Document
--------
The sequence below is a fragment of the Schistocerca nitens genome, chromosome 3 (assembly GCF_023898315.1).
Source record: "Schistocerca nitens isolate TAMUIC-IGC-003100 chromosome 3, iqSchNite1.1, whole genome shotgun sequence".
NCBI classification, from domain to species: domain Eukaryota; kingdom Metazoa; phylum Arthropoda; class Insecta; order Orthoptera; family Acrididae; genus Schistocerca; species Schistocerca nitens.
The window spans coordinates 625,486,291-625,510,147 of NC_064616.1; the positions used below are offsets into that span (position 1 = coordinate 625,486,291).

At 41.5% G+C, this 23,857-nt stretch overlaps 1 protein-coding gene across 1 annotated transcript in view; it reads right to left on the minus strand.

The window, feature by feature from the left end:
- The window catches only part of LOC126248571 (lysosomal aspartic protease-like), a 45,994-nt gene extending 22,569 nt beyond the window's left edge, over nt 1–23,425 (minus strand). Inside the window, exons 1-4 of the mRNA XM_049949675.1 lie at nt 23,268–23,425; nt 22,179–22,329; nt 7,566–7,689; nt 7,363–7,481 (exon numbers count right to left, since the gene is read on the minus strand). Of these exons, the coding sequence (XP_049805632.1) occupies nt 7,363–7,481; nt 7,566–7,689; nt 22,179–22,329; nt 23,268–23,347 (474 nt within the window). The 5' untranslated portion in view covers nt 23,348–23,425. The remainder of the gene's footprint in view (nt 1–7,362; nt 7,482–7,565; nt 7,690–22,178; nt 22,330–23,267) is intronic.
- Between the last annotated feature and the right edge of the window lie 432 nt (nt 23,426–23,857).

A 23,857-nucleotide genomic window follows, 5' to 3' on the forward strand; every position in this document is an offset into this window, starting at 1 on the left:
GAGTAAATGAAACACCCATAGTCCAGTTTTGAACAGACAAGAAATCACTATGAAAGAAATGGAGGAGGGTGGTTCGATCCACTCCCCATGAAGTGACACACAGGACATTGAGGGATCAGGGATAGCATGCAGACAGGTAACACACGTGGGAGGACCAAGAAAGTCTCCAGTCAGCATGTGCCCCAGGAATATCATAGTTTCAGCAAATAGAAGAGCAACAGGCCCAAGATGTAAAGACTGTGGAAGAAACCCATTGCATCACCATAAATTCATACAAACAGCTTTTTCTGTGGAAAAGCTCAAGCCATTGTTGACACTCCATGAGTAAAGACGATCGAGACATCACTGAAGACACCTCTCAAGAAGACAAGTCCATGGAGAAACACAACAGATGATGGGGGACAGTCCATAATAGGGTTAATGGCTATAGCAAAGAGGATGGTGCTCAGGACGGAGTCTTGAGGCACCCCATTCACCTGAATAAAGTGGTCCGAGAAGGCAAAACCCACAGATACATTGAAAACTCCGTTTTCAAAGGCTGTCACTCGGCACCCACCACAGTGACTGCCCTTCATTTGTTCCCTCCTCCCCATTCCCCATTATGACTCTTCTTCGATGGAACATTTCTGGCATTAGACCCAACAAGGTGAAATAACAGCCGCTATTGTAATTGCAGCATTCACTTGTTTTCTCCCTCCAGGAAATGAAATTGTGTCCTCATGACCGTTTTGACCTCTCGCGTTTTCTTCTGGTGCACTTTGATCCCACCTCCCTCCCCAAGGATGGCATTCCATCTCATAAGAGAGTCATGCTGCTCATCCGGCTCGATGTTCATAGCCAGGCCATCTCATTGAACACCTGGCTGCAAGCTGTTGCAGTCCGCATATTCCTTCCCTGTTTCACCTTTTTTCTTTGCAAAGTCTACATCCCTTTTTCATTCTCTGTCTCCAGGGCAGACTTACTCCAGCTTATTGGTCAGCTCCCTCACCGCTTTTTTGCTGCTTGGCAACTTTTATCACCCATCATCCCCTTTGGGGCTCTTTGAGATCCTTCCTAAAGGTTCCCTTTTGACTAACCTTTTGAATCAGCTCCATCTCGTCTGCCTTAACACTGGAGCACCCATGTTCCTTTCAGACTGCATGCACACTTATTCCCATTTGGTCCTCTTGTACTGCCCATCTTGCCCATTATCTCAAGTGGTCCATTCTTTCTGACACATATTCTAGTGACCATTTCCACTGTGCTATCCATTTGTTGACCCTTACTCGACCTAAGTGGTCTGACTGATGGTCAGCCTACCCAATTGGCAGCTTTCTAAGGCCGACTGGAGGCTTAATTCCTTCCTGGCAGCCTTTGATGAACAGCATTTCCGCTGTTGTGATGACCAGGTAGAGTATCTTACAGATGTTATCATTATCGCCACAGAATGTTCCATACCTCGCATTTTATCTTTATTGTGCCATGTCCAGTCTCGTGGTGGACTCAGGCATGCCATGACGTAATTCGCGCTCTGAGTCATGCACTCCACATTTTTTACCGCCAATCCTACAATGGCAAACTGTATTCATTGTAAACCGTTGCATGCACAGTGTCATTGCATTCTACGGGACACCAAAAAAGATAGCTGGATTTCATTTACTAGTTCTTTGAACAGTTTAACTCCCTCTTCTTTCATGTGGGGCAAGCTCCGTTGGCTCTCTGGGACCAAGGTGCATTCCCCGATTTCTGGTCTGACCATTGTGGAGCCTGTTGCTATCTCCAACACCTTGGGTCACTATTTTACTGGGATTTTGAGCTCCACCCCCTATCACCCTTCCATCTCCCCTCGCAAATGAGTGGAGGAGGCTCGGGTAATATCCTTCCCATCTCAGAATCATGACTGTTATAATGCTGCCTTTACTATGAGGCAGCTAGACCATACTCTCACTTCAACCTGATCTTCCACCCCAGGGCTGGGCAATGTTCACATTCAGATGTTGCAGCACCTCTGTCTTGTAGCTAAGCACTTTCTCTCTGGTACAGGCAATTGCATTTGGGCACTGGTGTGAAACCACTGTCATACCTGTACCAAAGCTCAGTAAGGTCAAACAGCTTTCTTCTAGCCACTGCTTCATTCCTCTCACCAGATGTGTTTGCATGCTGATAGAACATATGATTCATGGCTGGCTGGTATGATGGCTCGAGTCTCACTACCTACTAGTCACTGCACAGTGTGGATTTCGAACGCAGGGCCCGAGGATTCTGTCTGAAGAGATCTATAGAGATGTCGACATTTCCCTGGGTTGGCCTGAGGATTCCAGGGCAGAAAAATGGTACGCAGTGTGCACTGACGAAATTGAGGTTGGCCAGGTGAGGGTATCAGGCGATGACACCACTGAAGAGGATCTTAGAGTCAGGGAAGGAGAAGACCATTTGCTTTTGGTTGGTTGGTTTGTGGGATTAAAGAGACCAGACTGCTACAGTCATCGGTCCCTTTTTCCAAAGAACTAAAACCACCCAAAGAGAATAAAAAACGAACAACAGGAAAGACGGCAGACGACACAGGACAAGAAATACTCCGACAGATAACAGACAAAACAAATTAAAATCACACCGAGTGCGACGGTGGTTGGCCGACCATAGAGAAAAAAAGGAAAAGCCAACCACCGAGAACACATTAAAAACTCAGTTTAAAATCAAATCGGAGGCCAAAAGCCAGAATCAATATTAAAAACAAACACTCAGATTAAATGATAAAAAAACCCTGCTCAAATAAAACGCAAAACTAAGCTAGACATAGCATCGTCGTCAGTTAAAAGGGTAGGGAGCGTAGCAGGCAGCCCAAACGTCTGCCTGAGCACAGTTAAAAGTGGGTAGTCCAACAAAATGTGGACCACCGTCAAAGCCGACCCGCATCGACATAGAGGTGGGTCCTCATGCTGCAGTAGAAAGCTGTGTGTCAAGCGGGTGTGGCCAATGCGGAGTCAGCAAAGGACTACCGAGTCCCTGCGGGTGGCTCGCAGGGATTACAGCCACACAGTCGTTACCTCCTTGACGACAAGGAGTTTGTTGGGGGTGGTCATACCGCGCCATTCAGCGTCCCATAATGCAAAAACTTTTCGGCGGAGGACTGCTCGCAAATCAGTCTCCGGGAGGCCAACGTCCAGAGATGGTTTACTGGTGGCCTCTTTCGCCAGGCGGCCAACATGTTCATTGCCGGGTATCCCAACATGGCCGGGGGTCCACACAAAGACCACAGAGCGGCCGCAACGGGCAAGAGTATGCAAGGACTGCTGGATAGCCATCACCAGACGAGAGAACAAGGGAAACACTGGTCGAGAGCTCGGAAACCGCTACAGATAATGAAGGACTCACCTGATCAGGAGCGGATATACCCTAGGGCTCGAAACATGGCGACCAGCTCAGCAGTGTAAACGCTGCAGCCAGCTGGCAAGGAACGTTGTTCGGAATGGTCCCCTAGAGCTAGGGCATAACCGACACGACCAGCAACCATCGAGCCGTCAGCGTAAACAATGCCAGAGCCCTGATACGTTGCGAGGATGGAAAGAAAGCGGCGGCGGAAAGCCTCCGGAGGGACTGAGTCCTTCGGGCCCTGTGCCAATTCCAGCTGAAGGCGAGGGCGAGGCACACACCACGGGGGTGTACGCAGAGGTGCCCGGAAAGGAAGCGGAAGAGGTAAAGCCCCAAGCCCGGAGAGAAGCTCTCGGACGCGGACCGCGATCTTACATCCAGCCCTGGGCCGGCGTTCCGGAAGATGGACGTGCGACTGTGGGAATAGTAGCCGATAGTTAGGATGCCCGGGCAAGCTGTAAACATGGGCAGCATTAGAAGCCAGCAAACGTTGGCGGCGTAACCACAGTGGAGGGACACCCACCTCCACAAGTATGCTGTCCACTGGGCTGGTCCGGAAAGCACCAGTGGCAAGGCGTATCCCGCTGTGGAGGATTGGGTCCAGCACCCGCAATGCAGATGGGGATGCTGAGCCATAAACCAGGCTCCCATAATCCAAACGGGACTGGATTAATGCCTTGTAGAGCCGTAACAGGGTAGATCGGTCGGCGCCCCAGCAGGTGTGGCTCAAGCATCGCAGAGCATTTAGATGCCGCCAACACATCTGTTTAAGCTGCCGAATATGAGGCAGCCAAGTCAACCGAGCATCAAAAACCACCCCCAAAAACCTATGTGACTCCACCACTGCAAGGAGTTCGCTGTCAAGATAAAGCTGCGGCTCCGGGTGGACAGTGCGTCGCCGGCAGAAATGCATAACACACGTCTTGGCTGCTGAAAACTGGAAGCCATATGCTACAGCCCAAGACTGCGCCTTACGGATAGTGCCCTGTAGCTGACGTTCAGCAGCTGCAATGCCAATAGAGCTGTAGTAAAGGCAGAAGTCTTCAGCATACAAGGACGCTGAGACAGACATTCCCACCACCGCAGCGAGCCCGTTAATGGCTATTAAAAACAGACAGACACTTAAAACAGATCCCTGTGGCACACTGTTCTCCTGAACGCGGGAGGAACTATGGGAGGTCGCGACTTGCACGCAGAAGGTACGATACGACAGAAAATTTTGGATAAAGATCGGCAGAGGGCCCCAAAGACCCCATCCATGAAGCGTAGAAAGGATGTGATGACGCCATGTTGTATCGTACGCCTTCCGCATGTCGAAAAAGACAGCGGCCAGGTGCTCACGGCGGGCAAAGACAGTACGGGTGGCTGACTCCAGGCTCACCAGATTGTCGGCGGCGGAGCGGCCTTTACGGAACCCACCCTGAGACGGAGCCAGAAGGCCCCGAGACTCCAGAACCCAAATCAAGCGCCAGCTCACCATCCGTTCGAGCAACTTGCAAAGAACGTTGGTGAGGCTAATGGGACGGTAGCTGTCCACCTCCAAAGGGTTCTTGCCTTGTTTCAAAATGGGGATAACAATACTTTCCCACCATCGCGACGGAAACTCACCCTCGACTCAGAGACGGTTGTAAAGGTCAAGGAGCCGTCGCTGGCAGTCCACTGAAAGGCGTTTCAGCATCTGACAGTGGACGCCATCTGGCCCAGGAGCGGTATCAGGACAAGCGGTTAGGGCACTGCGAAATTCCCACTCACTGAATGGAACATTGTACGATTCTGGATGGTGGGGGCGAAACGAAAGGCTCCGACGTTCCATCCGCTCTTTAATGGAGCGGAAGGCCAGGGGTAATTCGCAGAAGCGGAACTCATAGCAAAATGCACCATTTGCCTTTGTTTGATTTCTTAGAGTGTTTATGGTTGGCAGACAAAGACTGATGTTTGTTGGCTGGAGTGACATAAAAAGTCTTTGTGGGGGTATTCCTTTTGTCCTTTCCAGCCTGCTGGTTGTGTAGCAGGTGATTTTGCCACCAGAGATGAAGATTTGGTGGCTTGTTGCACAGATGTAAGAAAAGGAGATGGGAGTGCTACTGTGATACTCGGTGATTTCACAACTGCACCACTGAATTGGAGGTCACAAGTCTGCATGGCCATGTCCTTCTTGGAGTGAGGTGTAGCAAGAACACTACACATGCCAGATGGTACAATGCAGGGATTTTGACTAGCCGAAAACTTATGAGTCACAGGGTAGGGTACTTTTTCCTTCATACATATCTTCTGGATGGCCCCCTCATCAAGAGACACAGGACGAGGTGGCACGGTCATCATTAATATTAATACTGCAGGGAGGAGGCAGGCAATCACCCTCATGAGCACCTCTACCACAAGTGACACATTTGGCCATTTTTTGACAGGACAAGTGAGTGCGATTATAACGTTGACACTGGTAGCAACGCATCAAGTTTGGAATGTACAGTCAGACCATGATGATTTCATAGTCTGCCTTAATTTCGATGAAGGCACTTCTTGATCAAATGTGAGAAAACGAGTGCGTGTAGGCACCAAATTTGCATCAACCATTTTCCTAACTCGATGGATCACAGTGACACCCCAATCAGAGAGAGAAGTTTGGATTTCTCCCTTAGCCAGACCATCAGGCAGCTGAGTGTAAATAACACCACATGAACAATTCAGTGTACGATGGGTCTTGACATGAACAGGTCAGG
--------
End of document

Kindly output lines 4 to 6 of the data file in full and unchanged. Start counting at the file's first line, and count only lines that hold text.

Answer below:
The window spans coordinates 625,486,291-625,510,147 of NC_064616.1; the positions used below are offsets into that span (position 1 = coordinate 625,486,291).

At 41.5% G+C, this 23,857-nt stretch overlaps 1 protein-coding gene across 1 annotated transcript in view; it reads right to left on the minus strand.

The window, feature by feature from the left end: